Togo prepares for parliament vote

All main opposition parties standing after boycotting polls for nearly two decades.

    The Union of Forces for Change has boycotted the political process in Togo for nearly 20 years [AFP] 
    Campaign message
     
    About three million voters are expected to vote between 7am (0700 GMT) and 5pm in about 5,900 voting stations across the west African country.
     
    A total of 2,100 candidates, either representing one of the country's 32 political parties or running as independents, are competing for one of parliament's 81 seats.
     
    Togo's security forces voted on Thursday so they could be free to supervise civilian voting.
     
    Votes posted by the security forces will be counted on Sunday after the rest of the population has finished voting.
     
    Preliminary results will be made public within days of the vote, the Independent Electoral Commission, the body whose job it is to organise the election, says.
     
    The ruling RPT has based its campaign message on what Faure Gnassingbe, Togo's president, has achieved in the past two years with regard to improving relations between the ruling party and the opposition.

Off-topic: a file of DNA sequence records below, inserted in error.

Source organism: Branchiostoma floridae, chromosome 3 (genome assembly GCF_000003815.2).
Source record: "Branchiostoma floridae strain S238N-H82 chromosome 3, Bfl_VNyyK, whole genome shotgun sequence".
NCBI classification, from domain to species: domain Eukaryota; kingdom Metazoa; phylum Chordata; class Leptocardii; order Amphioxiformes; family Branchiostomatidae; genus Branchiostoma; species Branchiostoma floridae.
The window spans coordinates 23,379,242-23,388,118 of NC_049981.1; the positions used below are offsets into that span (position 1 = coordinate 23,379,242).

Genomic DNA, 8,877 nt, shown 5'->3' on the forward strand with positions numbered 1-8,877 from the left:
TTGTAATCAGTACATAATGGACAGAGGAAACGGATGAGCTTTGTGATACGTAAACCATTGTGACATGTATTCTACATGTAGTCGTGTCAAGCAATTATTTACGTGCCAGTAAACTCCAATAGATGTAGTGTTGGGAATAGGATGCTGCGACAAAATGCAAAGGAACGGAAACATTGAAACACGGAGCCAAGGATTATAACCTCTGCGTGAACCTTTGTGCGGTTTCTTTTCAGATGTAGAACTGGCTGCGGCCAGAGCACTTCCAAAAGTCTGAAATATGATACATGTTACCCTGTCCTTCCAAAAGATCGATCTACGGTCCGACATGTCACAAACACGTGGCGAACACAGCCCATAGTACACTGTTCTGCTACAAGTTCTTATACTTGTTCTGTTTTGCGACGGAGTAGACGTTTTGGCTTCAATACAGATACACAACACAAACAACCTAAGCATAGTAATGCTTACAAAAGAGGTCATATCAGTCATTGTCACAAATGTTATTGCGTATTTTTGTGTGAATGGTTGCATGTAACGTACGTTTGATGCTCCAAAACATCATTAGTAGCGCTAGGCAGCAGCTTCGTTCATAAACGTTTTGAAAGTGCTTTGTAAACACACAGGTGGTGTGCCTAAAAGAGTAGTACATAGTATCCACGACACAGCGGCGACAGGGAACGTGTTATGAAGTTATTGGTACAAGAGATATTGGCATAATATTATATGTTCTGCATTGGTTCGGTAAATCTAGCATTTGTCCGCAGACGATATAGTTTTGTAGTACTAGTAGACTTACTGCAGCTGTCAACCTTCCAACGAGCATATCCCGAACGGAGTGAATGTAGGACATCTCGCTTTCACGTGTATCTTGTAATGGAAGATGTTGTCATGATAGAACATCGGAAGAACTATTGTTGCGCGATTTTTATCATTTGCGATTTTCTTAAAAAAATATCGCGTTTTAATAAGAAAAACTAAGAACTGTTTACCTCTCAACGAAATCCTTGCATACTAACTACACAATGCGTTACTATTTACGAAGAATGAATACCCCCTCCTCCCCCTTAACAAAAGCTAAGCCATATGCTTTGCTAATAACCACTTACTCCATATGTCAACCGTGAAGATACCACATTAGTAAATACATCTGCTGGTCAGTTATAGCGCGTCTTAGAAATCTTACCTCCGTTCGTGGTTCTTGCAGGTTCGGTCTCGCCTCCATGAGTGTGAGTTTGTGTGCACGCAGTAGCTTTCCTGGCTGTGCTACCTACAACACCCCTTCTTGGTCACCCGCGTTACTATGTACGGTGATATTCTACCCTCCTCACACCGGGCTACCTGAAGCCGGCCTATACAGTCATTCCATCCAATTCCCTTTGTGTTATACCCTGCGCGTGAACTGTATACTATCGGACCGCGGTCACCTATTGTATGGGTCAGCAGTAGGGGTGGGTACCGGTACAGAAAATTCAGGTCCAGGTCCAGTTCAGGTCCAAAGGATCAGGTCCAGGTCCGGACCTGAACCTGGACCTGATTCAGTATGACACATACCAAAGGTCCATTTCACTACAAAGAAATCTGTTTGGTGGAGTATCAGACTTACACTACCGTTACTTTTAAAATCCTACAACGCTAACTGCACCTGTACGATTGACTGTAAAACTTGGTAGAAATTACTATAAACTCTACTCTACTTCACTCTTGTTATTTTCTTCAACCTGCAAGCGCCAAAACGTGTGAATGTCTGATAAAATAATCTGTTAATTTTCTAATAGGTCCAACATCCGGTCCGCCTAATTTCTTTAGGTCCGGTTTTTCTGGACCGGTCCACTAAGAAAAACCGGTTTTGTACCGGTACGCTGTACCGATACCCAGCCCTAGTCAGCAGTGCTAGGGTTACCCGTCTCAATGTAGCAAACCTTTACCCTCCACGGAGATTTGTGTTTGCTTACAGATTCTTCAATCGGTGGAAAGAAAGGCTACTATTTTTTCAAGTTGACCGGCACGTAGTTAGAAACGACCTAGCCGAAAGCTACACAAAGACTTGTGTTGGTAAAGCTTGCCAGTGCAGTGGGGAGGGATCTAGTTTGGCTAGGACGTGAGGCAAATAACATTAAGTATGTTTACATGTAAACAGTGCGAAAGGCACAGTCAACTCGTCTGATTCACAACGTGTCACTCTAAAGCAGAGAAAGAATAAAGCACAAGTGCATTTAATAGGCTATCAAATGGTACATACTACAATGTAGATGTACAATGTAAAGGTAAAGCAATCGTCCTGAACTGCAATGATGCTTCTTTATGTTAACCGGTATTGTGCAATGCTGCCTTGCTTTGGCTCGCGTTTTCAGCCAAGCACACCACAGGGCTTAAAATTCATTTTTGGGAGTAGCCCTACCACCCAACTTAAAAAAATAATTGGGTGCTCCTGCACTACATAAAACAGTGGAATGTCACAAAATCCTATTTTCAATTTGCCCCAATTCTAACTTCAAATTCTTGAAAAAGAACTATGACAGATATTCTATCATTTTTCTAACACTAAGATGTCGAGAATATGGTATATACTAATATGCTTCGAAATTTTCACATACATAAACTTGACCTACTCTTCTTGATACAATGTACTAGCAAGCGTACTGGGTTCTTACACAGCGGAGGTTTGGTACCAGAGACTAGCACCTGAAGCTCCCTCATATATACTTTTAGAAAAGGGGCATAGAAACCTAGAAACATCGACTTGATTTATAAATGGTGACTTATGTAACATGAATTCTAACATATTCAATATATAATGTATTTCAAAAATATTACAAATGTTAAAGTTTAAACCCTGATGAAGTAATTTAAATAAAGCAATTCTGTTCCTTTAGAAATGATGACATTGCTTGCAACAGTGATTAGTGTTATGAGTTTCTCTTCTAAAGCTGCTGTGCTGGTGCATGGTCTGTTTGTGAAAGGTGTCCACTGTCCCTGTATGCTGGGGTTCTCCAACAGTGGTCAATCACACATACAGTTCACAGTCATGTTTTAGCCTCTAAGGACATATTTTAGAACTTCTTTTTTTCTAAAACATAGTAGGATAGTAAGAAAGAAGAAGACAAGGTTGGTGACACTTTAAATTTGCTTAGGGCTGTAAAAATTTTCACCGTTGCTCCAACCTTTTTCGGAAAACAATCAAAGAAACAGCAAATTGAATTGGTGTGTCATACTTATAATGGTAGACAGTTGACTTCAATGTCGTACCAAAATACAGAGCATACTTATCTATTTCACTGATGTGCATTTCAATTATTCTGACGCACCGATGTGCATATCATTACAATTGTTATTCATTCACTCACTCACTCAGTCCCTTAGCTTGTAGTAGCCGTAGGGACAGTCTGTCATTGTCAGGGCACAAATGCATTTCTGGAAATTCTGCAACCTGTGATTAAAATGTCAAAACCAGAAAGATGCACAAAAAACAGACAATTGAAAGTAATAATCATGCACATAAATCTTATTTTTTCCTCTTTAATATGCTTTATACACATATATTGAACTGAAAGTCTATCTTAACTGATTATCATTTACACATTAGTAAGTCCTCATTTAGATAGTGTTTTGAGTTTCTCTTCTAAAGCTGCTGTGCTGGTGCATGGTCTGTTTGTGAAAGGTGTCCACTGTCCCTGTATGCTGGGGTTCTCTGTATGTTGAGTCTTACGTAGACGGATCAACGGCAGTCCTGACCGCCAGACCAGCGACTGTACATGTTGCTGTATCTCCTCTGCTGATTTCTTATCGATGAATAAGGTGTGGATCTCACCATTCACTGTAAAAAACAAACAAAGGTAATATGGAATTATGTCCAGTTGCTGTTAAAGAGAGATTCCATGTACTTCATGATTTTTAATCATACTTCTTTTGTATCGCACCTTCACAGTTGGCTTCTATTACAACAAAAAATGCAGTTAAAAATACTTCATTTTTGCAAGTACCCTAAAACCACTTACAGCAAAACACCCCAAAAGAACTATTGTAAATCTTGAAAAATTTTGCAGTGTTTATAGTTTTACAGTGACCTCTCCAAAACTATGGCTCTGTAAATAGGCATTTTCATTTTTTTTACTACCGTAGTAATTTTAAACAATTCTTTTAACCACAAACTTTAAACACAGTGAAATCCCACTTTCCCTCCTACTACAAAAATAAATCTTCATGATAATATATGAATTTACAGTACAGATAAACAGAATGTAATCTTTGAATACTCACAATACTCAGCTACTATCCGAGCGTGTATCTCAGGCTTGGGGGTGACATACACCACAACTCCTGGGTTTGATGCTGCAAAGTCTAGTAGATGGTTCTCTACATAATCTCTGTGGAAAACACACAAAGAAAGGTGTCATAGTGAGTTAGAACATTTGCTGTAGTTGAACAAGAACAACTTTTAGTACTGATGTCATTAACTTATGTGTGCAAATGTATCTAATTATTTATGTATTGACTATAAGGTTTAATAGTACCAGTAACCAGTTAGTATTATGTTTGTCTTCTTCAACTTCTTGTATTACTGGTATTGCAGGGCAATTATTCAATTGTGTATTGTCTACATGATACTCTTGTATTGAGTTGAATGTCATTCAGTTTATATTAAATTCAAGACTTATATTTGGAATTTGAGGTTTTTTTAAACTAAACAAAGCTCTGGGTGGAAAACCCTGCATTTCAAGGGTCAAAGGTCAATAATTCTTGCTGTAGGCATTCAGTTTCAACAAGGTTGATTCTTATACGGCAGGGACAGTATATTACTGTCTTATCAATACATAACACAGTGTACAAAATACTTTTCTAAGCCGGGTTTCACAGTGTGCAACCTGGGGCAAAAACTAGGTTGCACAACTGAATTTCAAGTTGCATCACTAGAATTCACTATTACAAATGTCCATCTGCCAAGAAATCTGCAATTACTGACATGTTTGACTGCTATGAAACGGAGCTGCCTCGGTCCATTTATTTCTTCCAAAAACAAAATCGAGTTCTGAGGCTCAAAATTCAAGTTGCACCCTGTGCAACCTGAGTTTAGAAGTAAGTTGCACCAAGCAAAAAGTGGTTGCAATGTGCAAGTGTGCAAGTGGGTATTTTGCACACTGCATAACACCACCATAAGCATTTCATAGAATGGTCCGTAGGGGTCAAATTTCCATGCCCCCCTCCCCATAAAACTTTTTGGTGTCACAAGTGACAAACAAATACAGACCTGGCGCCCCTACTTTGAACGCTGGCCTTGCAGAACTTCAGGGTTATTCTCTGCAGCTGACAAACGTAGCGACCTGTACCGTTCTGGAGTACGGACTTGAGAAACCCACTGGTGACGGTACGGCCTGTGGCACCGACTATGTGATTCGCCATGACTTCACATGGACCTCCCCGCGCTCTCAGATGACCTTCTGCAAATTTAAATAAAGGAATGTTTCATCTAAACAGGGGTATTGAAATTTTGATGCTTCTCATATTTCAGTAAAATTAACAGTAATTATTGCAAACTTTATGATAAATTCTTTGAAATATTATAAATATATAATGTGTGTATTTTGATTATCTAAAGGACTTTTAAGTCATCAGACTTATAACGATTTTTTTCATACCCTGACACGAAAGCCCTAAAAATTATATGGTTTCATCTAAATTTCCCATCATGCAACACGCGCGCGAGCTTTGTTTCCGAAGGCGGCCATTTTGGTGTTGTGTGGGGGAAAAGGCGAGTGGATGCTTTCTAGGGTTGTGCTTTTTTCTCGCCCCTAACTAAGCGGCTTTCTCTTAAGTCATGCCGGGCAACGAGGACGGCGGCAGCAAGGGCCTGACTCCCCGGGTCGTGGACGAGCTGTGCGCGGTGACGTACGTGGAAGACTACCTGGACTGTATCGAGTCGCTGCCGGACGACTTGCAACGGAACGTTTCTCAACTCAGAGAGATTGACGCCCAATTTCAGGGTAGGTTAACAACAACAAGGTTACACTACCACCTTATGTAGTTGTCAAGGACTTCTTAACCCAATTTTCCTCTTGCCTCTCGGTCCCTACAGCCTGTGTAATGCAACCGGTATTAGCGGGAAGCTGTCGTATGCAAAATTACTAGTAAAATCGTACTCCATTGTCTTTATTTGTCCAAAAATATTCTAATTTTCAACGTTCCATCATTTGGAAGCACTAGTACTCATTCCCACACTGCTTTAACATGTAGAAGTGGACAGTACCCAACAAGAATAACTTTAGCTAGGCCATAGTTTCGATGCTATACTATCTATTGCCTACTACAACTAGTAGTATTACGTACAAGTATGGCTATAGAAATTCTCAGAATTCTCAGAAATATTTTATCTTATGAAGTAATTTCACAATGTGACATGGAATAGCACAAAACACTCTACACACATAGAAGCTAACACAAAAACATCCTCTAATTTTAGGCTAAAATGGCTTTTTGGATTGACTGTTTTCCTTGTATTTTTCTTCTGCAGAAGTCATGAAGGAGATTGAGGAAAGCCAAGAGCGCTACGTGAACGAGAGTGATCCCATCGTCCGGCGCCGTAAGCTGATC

Gnassingbe was first put into power by the military in April 2005 after the death of his father Gnassingbe Eyadema, but he stood down shortly afterwards amid public dissastisfaction with the military.
     
    Two months later he won an election that was boycotted by the political opposition, but his government has since managed to break a long-standing political deadlock.
     
    In order to receive EU aid, Gnassingbe's administration has to ensure that all registered voters are able to freely select their chosen candidate.

    SOURCE: Agencies


    YOU MIGHT ALSO LIKE

    Interactive: Take a tour through divided Jerusalem

    Interactive: Take a tour through divided Jerusalem

    Take a tour through East and West Jerusalem to see the difference in quality of life for Israelis and Palestinians.

    Stories from the sex trade

    Stories from the sex trade

    Dutch sex workers, pimps and johns share their stories.

    Inside the world of India's booming fertility industry

    Inside the world of India's booming fertility industry

    As the stigma associated with being childless persists, some elderly women in India risk it all to become mothers.